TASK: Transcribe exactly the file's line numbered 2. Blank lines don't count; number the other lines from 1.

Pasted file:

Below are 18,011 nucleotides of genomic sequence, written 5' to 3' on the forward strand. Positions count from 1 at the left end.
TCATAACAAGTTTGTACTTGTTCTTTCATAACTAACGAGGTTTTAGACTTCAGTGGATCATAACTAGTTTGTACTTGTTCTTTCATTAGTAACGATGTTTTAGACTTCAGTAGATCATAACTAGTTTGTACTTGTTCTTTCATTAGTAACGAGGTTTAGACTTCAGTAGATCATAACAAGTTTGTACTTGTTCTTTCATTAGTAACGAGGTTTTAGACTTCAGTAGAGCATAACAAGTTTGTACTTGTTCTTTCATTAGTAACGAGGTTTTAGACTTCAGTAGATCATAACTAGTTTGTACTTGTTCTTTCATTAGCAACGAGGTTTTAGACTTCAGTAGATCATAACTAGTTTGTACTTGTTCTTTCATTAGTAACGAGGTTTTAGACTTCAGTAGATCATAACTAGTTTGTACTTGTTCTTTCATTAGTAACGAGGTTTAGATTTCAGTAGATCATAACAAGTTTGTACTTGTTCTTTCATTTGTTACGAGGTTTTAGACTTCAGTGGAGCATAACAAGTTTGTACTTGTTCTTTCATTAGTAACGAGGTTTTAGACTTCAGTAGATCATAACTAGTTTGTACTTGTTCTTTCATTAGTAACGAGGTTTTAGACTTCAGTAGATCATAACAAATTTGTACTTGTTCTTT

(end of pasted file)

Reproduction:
TCATAACAAGTTTGTACTTGTTCTTTCATAACTAACGAGGTTTTAGACTTCAGTGGATCATAACTAGTTTGTACTTGTTCTTTCATTAGTAACGATGTTTTAGACTTCAGTAGATCATAACTAGTTTGTACTTGTTCTTTCATTAGTAACGAGGTTTAGACTTCAGTAGATCATAACAAGTTTGTACTTGTTCTTTCATTAGTAACGAGGTTTTAGACTTCAGTAGAGCATAACAAGTTTGTACTTGTTCTTTCATTAGTAACGAGGTTTTAGACTTCAGTAGATCATAACTAGTTTGTACTTGTTCTTTCATTAGCAACGAGGTTTTAGACTTCAGTAGATCATAACTAGTTTGTACTTGTTCTTTCATTAGTAACGAGGTTTTAGACTTCAGTAGATCATAACTAGTTTGTACTTGTTCTTTCATTAGTAACGAGGTTTAGATTTCAGTAGATCATAACAAGTTTGTACTTGTTCTTTCATTTGTTACGAGGTTTTAGACTTCAGTGGAGCATAACAAGTTTGTACTTGTTCTTTCATTAGTAACGAGGTTTTAGACTTCAGTAGATCATAACTAGTTTGTACTTGTTCTTTCATTAGTAACGAGGTTTTAGACTTCAGTAGATCATAACAAATTTGTACTTGTTCTTT